Blood Meridian


Cormac McCarthy

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Racism and Partisanship Theme Analysis

Themes and Colors
Warfare and Domination Theme Icon
Witness and Mercy Theme Icon
Fate Theme Icon
Religion and Ritual Theme Icon
Racism and Partisanship Theme Icon
LitCharts assigns a color and icon to each theme in Blood Meridian, which you can use to track the themes throughout the work.
Racism and Partisanship Theme Icon

Many killers in the novel justify their violence in large part by demonizing their enemy, and this demonization is very often race-based. The racist and therefore all the more aptly named Captain White, for example, justifies his invasion of Mexico by denouncing the Mexican people as “barbarians.” Glanton and his men refer derogatorily to the Indians they hunt and whom they are hunted by as “savages” and “heathens.” The white John Jackson antagonizes the black John Jackson solely because he is black. However, the novel explodes these race-based, us-vs.-them distinctions with its irony. Captain White’s true motive for invading Mexico seems to be barbaric pillaging and plundering for profit, and Governor Trias of Mexico proves to be a far more civilized man than White. Glanton’s gang is just as savage a pack of murderers as the Indians they hunt for profit. And, as their sharing of a name would suggest, the two John Jacksons might as well be identical to one another.

Given that the differences between races, between the savage and the civilized in the novel, are so arbitrary and flimsy, how do characters determine which causes to support? How do they figure out which party to join? The novel suggests that partisanship is really established by a combination of opportunism and pragmatism: how can I get what I want now. It’s because he’s promised the spoils of war that the kid joins up with Captain White, and it’s because doing so secures his freedom that he later joins up with Captain Glanton. To maximize the number of scalps they take, Glanton’s gang betrays their alliance with Mexico by beginning to prey on the Mexican citizenry. The gang hunts the Apaches one week, only to sell them whiskey the next. It is ultimately this haphazard and changeable mode of making and breaking party ties that leads to the gang’s destruction at the hands of the Yuma Indians.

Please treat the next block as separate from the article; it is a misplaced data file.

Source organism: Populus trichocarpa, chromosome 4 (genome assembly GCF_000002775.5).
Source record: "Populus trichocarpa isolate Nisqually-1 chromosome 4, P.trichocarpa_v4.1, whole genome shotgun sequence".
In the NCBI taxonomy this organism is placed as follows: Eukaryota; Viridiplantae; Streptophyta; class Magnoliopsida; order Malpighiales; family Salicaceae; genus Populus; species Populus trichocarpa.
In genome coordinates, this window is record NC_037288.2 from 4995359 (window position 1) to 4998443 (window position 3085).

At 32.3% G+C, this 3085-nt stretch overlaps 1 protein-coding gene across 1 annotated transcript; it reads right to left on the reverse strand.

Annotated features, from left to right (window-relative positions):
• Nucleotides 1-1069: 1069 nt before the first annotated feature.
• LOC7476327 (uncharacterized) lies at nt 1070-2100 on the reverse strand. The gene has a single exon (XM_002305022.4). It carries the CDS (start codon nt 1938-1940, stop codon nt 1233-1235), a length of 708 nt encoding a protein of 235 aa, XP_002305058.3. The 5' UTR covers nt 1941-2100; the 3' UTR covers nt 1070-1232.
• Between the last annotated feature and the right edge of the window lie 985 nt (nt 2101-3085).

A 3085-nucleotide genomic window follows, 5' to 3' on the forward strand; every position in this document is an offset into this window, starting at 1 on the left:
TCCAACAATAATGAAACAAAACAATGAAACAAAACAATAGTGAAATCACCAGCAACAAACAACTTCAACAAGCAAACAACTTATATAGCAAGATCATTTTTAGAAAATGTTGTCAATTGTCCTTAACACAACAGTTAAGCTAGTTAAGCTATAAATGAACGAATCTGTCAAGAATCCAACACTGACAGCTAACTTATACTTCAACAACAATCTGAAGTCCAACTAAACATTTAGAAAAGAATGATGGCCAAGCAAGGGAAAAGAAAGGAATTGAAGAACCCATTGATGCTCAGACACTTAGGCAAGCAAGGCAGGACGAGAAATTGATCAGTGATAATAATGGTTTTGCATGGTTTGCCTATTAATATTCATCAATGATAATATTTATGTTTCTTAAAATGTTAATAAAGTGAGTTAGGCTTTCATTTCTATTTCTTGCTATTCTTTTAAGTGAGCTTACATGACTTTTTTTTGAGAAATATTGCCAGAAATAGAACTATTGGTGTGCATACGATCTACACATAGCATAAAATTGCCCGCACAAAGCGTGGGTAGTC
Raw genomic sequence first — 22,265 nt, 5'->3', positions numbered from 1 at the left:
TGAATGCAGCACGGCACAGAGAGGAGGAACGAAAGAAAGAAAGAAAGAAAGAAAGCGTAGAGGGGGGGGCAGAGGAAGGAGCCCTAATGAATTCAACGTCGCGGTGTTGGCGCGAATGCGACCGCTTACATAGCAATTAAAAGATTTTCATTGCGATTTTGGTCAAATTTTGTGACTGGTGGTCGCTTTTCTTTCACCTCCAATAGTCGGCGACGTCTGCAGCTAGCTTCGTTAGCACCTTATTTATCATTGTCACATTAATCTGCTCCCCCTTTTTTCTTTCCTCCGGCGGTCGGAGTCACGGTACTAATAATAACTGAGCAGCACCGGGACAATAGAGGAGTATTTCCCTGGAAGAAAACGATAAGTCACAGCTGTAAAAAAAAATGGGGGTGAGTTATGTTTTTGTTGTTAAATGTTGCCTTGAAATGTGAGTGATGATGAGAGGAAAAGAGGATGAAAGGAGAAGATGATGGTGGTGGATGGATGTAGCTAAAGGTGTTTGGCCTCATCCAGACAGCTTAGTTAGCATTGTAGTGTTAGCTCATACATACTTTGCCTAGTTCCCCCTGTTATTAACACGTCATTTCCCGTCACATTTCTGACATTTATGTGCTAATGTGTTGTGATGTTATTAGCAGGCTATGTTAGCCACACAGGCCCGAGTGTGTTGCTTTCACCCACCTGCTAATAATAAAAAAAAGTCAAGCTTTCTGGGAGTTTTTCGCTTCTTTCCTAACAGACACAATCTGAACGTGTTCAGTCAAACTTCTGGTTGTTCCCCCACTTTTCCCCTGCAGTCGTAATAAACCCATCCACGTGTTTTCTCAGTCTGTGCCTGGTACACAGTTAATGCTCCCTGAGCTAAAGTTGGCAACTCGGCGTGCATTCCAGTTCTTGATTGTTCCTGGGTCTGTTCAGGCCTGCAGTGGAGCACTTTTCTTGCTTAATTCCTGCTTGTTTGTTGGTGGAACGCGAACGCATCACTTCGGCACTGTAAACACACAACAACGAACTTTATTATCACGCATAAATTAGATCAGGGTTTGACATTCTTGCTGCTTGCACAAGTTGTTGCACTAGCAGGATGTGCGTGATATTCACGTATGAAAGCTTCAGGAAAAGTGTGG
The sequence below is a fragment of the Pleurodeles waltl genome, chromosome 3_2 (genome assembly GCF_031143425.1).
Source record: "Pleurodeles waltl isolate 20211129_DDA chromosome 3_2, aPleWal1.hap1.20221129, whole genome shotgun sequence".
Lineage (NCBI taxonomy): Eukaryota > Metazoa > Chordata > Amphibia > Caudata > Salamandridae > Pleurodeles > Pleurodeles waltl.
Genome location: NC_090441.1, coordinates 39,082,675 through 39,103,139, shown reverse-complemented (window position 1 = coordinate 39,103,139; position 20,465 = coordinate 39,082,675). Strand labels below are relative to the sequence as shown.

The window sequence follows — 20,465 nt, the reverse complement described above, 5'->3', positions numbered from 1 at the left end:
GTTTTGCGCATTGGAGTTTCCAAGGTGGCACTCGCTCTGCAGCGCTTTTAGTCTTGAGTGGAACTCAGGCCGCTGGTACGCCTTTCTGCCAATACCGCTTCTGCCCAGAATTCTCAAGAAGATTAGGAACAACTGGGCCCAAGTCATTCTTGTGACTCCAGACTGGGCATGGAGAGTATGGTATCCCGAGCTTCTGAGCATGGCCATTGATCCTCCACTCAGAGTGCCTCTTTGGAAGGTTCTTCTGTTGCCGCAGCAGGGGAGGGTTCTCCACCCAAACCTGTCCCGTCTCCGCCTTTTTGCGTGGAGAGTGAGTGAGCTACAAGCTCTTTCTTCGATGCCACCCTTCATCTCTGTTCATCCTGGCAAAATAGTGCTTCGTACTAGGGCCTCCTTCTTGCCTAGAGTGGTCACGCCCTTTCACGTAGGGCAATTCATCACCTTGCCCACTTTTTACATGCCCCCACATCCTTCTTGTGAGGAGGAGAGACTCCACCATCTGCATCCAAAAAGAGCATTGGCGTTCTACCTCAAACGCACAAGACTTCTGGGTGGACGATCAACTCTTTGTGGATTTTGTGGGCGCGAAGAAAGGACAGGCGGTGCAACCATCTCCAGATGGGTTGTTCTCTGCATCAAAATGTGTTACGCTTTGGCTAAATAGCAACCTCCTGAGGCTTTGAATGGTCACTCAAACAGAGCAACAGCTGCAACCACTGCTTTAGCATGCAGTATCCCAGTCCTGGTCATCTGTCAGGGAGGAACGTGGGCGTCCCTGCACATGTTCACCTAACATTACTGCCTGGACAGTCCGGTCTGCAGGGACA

Yet while the gang plays fast and loose with its alliances, the gang, and especially the Judge, allow no defections. When Grannyrat disappears from the gang’s ranks, for example, the Delawares are dispatched and probably murder him for a deserter. The black Jackson also attempts to desert, it would seem, only to be ridden down on the Judge’s orders and restored to the gang naked (he later becomes one of the Judge’s more committed disciples). Toward the end of the novel, the Judge accuses the kid of having poisoned the gang’s enterprise by reserving “in [his] soul some corner of clemency for the heathen,” which is a capital crime in the Judge’s court, if only because the act of defection and desertion, even spiritual, is sufficient to challenge what the Judge alleges to be war’s unifying power.

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Racism and Partisanship ThemeTracker

The ThemeTracker below shows where, and to what degree, the theme of Racism and Partisanship appears in each chapter of Blood Meridian. Click or tap on any chapter to read its Summary & Analysis.
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Racism and Partisanship Quotes in Blood Meridian

Below you will find the important quotes in Blood Meridian related to the theme of Racism and Partisanship.
Chapter 3 Quotes

There is no government in Mexico. Hell, there’s no God in Mexico. Never will be. We are dealing with a people manifestly incapable of governing themselves. And do you know what happens with people who cannot govern themselves? That’s right. Others come in to govern for them.